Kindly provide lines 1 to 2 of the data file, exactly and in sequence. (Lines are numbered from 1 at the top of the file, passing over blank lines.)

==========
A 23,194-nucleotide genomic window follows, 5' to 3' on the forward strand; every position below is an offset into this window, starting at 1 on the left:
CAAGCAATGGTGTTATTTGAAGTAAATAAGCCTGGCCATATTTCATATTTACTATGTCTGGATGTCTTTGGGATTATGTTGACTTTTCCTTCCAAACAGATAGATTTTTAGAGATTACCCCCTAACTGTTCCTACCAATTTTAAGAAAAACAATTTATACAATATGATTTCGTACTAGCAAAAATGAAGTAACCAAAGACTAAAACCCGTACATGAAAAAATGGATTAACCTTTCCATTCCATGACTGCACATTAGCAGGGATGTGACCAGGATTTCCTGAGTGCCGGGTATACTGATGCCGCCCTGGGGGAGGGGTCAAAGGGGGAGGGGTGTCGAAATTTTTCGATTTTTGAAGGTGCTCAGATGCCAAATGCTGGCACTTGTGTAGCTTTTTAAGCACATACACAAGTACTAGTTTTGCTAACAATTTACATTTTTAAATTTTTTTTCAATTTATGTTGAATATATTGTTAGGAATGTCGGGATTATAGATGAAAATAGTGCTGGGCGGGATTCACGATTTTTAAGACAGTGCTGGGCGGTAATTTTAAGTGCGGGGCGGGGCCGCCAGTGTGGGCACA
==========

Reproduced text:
A 23,194-nucleotide genomic window follows, 5' to 3' on the forward strand; every position below is an offset into this window, starting at 1 on the left:
CAAGCAATGGTGTTATTTGAAGTAAATAAGCCTGGCCATATTTCATATTTACTATGTCTGGATGTCTTTGGGATTATGTTGACTTTTCCTTCCAAACAGATAGATTTTTAGAGATTACCCCCTAACTGTTCCTACCAATTTTAAGAAAAACAATTTATACAATATGATTTCGTACTAGCAAAAATGAAGTAACCAAAGACTAAAACCCGTACATGAAAAAATGGATTAACCTTTCCATTCCATGACTGCACATTAGCAGGGATGTGACCAGGATTTCCTGAGTGCCGGGTATACTGATGCCGCCCTGGGGGAGGGGTCAAAGGGGGAGGGGTGTCGAAATTTTTCGATTTTTGAAGGTGCTCAGATGCCAAATGCTGGCACTTGTGTAGCTTTTTAAGCACATACACAAGTACTAGTTTTGCTAACAATTTACATTTTTAAATTTTTTTTCAATTTATGTTGAATATATTGTTAGGAATGTCGGGATTATAGATGAAAATAGTGCTGGGCGGGATTCACGATTTTTAAGACAGTGCTGGGCGGTAATTTTAAGTGCGGGGCGGGGCCGCCAGTGTGGGCACA